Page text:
6. Counter BalanceRecord citizens’ input to EU bank’s consultation calls on EIB to abandon fossil fuels
  7. International Partnership for Human RightsAnnual EU-Turkmenistan Human Rights Dialogue takes place in Ashgabat
  8. Nordic Council of MinistersNew campaign: spot, capture and share Traces of North
  9. Nordic Council of MinistersLeading Nordic candidates go head-to-head in EU election debate
  10. Nordic Council of MinistersNew Secretary General: Nordic co-operation must benefit everybody
  11. Platform for Peace and JusticeMEP Kati Piri: “Our red line on Turkey has been crossed”
  12. UNICEF2018 deadliest year yet for children in Syria as war enters 9th year

Stakeholders' Highlights

  1. Nordic Council of MinistersNordic commitment to driving global gender equality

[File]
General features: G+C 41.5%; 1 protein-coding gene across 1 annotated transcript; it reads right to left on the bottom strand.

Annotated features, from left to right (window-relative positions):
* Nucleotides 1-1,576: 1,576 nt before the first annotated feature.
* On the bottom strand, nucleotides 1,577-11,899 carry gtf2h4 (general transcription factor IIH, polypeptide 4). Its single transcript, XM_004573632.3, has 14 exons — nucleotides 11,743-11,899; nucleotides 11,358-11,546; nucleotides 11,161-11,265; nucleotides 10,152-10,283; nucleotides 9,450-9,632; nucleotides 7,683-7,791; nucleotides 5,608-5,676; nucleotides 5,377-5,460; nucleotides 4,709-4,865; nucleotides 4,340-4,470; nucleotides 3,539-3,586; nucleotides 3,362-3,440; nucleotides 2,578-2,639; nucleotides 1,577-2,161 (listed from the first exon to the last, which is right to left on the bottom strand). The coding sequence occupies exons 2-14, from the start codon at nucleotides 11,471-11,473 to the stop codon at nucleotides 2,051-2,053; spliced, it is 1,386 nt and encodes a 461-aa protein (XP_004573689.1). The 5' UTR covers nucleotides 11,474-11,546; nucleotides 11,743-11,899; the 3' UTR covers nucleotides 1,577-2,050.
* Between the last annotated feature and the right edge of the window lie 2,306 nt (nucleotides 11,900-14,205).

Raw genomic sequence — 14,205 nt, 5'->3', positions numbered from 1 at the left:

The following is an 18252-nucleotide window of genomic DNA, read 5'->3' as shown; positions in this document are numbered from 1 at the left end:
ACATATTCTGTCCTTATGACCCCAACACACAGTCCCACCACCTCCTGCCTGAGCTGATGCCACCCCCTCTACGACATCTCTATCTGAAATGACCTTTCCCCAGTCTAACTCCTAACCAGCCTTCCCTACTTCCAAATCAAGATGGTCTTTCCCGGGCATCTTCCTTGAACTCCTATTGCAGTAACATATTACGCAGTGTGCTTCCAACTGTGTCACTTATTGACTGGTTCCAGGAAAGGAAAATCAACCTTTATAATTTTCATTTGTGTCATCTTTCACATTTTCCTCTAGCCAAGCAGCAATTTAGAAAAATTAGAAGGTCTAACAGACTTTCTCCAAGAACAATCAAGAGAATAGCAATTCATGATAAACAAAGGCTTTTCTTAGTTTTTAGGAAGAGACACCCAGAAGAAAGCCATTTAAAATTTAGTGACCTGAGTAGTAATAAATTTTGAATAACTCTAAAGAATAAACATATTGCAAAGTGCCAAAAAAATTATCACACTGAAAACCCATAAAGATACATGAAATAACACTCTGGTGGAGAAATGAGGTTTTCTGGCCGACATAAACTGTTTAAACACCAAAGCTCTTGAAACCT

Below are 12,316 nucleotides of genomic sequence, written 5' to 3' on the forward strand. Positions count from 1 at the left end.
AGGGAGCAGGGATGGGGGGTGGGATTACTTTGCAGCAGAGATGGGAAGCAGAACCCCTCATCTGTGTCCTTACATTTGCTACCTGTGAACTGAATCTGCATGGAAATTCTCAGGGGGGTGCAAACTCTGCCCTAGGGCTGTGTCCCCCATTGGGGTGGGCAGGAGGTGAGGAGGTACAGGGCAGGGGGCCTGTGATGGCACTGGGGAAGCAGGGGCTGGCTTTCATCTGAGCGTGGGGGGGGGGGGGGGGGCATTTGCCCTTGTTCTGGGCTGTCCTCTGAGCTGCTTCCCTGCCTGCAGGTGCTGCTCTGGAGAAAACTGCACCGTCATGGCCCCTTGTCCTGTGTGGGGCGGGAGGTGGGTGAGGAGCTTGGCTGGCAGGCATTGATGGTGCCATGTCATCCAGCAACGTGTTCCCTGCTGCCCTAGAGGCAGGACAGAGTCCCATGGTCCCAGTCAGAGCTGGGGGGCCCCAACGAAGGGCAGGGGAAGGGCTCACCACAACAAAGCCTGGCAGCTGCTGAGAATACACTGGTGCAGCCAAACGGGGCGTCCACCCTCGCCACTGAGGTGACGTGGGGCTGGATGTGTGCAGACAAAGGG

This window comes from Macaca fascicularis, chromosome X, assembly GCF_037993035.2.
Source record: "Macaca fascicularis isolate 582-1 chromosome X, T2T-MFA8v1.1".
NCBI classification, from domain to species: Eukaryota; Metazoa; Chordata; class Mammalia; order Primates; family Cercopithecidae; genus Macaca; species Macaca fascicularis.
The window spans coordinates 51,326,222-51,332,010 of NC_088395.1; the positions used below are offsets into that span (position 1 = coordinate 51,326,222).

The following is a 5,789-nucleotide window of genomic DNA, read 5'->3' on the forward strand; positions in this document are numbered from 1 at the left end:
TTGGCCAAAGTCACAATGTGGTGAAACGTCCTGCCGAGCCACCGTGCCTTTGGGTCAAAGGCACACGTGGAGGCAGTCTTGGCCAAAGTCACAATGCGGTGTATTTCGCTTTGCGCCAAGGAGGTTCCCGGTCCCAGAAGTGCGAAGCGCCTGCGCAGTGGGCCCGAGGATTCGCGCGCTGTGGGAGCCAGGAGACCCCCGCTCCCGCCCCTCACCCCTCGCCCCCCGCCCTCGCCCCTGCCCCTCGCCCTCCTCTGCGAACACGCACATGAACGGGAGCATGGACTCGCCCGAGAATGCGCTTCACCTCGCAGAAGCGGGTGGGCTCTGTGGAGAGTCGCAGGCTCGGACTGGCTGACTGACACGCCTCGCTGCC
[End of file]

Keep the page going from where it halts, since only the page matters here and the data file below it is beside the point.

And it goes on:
2. International Partnership for Human RightsMeet your defender: Rasul Jafarov leading human rights defender from Azerbaijan
  3. UNICEFUNICEF Hosts MEPs in Jordan Ahead of Brussels Conference on the Future of Syria
  4. Nordic Council of MinistersNordic talks on parental leave at the UN
  5. International Partnership for Human RightsTrial of Chechen prisoner of conscience and human rights activist Oyub Titiev continues.
  6. Nordic Council of MinistersNordic food policy inspires India to be a sustainable superpower
  7. Nordic Council of MinistersMilestone for Nordic-Baltic e-ID
  8. Counter BalanceEU bank urged to free itself from fossil fuels and take climate leadership
  9. Intercultural Dialogue PlatformRoundtable: Muslim Heresy and the Politics of Human Rights, Dr. Matthew J. Nelson
  10. Platform for Peace and JusticeTurkey suffering from the lack of the rule of law
  11. UNESDASoft Drinks Europe welcomes Tim Brett as its new president
  12. Nordic Council of MinistersNordic ministers take the lead in combatting climate change

Join EUobserver

Support quality EU news

Join us